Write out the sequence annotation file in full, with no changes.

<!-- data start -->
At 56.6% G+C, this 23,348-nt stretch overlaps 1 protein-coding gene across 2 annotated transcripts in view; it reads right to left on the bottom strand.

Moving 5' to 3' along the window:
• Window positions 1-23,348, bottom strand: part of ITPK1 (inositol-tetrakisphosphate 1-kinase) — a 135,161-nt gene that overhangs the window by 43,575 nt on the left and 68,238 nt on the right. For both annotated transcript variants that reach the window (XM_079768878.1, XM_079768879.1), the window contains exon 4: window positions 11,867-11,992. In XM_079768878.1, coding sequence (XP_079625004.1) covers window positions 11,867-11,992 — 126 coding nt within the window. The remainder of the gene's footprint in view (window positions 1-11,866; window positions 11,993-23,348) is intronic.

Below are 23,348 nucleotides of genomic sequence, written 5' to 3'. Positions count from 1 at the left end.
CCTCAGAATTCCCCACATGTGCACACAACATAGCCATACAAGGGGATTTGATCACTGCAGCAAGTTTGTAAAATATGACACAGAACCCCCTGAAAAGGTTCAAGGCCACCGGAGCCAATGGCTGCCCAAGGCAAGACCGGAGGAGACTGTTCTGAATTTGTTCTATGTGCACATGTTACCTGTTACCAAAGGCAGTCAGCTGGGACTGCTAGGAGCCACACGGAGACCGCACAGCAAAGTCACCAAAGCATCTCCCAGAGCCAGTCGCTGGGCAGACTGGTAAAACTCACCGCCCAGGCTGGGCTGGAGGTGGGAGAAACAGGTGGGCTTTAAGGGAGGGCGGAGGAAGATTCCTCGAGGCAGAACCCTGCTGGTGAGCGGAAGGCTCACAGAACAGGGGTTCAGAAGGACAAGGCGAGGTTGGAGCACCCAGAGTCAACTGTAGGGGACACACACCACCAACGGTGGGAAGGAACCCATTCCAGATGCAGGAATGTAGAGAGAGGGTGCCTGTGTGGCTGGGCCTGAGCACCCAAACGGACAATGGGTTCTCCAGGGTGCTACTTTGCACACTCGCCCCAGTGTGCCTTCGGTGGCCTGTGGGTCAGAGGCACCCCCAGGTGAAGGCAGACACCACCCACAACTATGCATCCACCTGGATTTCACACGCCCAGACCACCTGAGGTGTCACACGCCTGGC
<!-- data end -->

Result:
At 56.6% G+C, this 23,348-nt stretch overlaps 1 protein-coding gene across 2 annotated transcripts in view; it reads right to left on the bottom strand.

Moving 5' to 3' along the window:
• Window positions 1-23,348, bottom strand: part of ITPK1 (inositol-tetrakisphosphate 1-kinase) — a 135,161-nt gene that overhangs the window by 43,575 nt on the left and 68,238 nt on the right. For both annotated transcript variants that reach the window (XM_079768878.1, XM_079768879.1), the window contains exon 4: window positions 11,867-11,992. In XM_079768878.1, coding sequence (XP_079625004.1) covers window positions 11,867-11,992 — 126 coding nt within the window. The remainder of the gene's footprint in view (window positions 1-11,866; window positions 11,993-23,348) is intronic.

Below are 23,348 nucleotides of genomic sequence, written 5' to 3'. Positions count from 1 at the left end.
CCTCAGAATTCCCCACATGTGCACACAACATAGCCATACAAGGGGATTTGATCACTGCAGCAAGTTTGTAAAATATGACACAGAACCCCCTGAAAAGGTTCAAGGCCACCGGAGCCAATGGCTGCCCAAGGCAAGACCGGAGGAGACTGTTCTGAATTTGTTCTATGTGCACATGTTACCTGTTACCAAAGGCAGTCAGCTGGGACTGCTAGGAGCCACACGGAGACCGCACAGCAAAGTCACCAAAGCATCTCCCAGAGCCAGTCGCTGGGCAGACTGGTAAAACTCACCGCCCAGGCTGGGCTGGAGGTGGGAGAAACAGGTGGGCTTTAAGGGAGGGCGGAGGAAGATTCCTCGAGGCAGAACCCTGCTGGTGAGCGGAAGGCTCACAGAACAGGGGTTCAGAAGGACAAGGCGAGGTTGGAGCACCCAGAGTCAACTGTAGGGGACACACACCACCAACGGTGGGAAGGAACCCATTCCAGATGCAGGAATGTAGAGAGAGGGTGCCTGTGTGGCTGGGCCTGAGCACCCAAACGGACAATGGGTTCTCCAGGGTGCTACTTTGCACACTCGCCCCAGTGTGCCTTCGGTGGCCTGTGGGTCAGAGGCACCCCCAGGTGAAGGCAGACACCACCCACAACTATGCATCCACCTGGATTTCACACGCCCAGACCACCTGAGGTGTCACACGCCTGGC